What were the last few weeks as you wrapped Inheritance like? You had put years of thought, effort, and your life into the series, and the end was nearing. What were you feeling?
The last few weeks were madness, sheer madness. I was under enormous pressure to finish the first draft of the book—my deadline had long since passed, and it was beginning to look as if Inheritance might not be published that year, which would have been a personal and professional disaster.
What’s more, the mental and emotional demands of wrapping up a story that I had been working on for fourteen years were tremendous. Every scene I was writing was one I had been dreaming about for over a decade, and to finally write those scenes, to finally put words to thoughts, images, and feelings that I had obsessed over for so long was . . . frightening. I wanted each word to be perfect, but I didn’t have the time to pursue perfection, and even if I had, perfection is, of course, impossible. All I could do was put down what was in my head as honestly as I could and hope that it worked.
The funny thing is, I didn’t think that writing the last scene would affect me very much. I had outlined the series before I began Eragon, so I always knew how the story was going to end, and from a distance, it didn’t seem to be that big a deal. Just another sequence of events to describe. However, when I started the last chapter, I felt a wave of heat pass through me, and I began to shake, almost as if I had a fever or a chill. The closer I got to the last sentence, the worse my shaking got, until I found it almost impossible to concentrate.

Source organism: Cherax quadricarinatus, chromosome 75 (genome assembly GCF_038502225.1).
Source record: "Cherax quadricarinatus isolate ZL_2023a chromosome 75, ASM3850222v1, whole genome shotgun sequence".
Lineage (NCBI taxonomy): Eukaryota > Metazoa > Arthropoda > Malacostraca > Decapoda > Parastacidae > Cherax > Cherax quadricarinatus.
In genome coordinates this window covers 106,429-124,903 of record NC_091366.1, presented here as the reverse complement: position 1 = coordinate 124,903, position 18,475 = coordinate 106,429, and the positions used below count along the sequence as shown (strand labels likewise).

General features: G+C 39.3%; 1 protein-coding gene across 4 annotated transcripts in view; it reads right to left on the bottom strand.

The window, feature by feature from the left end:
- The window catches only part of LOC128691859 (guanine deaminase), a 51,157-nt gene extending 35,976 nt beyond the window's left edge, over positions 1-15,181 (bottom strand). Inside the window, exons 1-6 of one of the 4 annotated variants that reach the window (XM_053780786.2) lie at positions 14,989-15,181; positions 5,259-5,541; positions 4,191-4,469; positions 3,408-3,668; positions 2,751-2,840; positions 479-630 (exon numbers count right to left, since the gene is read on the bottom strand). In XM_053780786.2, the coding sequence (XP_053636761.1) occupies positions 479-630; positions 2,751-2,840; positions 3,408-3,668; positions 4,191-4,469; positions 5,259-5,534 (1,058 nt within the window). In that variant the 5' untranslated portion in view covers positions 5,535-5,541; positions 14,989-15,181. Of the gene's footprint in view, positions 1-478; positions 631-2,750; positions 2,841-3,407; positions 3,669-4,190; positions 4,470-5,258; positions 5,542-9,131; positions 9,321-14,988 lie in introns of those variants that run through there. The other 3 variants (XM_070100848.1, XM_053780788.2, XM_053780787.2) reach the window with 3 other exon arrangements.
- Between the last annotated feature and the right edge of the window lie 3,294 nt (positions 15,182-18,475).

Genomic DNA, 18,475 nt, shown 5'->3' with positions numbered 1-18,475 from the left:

When I reached that final sentence, I couldn’t capture what was in my mind. The words came out snarled and wrong, and I was too agitated to figure out what I should do. So, I stopped then, and spent two-and-a-half months editing the rest of the book. And when my mind was somewhat clearer, and my emotions were calmer, and I’d had more than four hours of sleep the previous night, I looked at that last sentence again.
And I completely changed it.
I added one word . . . dark.
And then the sentence was perfect. And then the cycle was concluded, and with it, one of the most significant series of events in my life.